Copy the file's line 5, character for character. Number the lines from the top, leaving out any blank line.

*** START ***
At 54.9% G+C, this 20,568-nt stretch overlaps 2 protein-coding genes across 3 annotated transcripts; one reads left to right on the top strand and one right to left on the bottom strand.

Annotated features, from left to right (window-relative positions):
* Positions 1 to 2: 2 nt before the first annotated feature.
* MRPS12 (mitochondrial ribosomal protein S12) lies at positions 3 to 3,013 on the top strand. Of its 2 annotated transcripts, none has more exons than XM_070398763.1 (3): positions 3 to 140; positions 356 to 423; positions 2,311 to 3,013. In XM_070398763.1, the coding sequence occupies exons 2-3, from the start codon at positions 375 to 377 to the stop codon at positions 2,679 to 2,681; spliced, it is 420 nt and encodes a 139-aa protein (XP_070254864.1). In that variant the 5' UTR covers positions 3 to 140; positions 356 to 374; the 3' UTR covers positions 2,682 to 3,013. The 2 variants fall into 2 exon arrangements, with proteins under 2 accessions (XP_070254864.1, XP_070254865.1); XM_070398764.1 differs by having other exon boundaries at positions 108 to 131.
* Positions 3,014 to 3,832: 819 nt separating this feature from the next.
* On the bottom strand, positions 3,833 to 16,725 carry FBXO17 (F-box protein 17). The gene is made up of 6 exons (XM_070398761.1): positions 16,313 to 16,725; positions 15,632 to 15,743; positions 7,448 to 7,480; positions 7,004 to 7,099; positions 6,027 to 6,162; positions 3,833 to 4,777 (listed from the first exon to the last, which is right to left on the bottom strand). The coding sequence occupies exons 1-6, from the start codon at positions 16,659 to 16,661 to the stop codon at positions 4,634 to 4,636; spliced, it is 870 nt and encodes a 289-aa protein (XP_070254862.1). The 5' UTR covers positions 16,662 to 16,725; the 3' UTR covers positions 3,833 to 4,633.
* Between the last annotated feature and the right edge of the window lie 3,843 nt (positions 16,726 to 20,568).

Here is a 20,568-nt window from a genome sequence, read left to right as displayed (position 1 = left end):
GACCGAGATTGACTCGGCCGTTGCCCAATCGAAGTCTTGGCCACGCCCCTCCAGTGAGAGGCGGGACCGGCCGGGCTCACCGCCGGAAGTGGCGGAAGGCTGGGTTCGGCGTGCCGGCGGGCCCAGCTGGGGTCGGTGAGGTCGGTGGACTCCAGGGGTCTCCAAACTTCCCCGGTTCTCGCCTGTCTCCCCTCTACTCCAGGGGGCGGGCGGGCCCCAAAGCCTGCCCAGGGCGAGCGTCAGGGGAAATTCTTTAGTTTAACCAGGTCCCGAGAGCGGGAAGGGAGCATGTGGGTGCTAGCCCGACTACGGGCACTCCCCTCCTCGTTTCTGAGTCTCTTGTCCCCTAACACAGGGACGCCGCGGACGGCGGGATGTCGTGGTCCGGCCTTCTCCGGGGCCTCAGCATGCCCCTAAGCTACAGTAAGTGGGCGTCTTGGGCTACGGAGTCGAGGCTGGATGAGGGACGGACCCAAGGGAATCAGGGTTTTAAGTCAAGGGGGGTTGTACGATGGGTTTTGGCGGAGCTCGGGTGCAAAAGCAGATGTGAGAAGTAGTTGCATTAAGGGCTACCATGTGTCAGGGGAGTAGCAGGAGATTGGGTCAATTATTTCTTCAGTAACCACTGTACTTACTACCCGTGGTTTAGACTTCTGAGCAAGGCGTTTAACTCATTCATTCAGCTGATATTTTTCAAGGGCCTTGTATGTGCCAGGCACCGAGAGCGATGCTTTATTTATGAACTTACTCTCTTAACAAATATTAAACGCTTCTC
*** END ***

* Positions 3,014 to 3,832: 819 nt separating this feature from the next.